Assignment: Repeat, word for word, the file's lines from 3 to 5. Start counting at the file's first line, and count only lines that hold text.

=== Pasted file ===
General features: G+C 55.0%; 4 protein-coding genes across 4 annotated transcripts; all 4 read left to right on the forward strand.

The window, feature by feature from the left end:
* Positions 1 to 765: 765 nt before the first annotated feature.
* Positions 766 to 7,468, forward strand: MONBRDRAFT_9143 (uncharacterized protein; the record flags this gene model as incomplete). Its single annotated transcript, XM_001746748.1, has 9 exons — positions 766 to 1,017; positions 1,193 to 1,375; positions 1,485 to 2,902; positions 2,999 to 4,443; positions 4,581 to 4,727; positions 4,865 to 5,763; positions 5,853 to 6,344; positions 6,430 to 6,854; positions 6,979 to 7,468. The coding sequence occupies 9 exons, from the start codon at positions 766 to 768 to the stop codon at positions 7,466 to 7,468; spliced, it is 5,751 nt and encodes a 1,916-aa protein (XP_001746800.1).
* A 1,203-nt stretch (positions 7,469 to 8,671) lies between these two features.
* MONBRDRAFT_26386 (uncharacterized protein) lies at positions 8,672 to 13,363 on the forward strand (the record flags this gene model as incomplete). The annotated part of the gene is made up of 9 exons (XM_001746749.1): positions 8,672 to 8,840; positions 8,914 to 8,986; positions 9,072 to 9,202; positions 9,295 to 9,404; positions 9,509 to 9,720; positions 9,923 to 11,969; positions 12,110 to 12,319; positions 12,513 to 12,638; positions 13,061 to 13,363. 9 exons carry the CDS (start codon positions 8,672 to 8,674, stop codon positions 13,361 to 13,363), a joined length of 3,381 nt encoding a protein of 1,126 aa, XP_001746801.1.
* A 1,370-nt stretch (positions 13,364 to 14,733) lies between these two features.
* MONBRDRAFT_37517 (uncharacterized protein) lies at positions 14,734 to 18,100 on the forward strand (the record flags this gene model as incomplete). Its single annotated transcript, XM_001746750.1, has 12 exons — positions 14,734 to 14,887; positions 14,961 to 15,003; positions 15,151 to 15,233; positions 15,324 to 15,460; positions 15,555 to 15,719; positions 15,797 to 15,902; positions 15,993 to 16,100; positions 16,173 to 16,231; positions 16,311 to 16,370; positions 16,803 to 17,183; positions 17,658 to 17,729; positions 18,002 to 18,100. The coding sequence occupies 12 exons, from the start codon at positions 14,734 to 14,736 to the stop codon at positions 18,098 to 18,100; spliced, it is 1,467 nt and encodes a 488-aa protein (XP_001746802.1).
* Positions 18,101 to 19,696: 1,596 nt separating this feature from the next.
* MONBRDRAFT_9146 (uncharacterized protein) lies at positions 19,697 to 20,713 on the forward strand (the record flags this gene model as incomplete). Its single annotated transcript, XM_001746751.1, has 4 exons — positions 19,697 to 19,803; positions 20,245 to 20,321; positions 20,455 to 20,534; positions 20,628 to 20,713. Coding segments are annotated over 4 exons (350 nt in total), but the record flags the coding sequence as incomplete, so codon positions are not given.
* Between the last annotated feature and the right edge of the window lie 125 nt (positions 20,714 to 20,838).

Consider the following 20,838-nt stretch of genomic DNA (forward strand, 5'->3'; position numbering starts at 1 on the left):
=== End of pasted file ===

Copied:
* Positions 1 to 765: 765 nt before the first annotated feature.
* Positions 766 to 7,468, forward strand: MONBRDRAFT_9143 (uncharacterized protein; the record flags this gene model as incomplete). Its single annotated transcript, XM_001746748.1, has 9 exons — positions 766 to 1,017; positions 1,193 to 1,375; positions 1,485 to 2,902; positions 2,999 to 4,443; positions 4,581 to 4,727; positions 4,865 to 5,763; positions 5,853 to 6,344; positions 6,430 to 6,854; positions 6,979 to 7,468. The coding sequence occupies 9 exons, from the start codon at positions 766 to 768 to the stop codon at positions 7,466 to 7,468; spliced, it is 5,751 nt and encodes a 1,916-aa protein (XP_001746800.1).
* A 1,203-nt stretch (positions 7,469 to 8,671) lies between these two features.